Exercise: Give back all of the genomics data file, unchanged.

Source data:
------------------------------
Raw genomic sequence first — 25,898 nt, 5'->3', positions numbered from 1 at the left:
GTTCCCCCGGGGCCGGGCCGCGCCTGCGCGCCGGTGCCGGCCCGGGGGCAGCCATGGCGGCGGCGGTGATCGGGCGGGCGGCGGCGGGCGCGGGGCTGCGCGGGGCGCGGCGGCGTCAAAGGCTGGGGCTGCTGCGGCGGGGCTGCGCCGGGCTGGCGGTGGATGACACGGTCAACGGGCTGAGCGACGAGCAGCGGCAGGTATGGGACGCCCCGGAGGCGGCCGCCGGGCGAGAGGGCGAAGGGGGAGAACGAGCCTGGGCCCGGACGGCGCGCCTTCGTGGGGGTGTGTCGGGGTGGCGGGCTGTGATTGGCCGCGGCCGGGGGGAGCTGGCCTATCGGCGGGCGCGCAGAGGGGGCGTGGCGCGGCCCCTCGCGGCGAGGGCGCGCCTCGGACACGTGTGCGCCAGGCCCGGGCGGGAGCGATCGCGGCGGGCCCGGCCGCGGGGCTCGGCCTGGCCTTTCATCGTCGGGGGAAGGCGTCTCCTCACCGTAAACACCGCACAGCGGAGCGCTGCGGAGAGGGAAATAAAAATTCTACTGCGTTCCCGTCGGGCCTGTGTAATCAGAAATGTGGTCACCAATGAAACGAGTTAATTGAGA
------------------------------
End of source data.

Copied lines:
Raw genomic sequence first — 25,898 nt, 5'->3', positions numbered from 1 at the left:
GTTCCCCCGGGGCCGGGCCGCGCCTGCGCGCCGGTGCCGGCCCGGGGGCAGCCATGGCGGCGGCGGTGATCGGGCGGGCGGCGGCGGGCGCGGGGCTGCGCGGGGCGCGGCGGCGTCAAAGGCTGGGGCTGCTGCGGCGGGGCTGCGCCGGGCTGGCGGTGGATGACACGGTCAACGGGCTGAGCGACGAGCAGCGGCAGGTATGGGACGCCCCGGAGGCGGCCGCCGGGCGAGAGGGCGAAGGGGGAGAACGAGCCTGGGCCCGGACGGCGCGCCTTCGTGGGGGTGTGTCGGGGTGGCGGGCTGTGATTGGCCGCGGCCGGGGGGAGCTGGCCTATCGGCGGGCGCGCAGAGGGGGCGTGGCGCGGCCCCTCGCGGCGAGGGCGCGCCTCGGACACGTGTGCGCCAGGCCCGGGCGGGAGCGATCGCGGCGGGCCCGGCCGCGGGGCTCGGCCTGGCCTTTCATCGTCGGGGGAAGGCGTCTCCTCACCGTAAACACCGCACAGCGGAGCGCTGCGGAGAGGGAAATAAAAATTCTACTGCGTTCCCGTCGGGCCTGTGTAATCAGAAATGTGGTCACCAATGAAACGAGTTAATTGAGA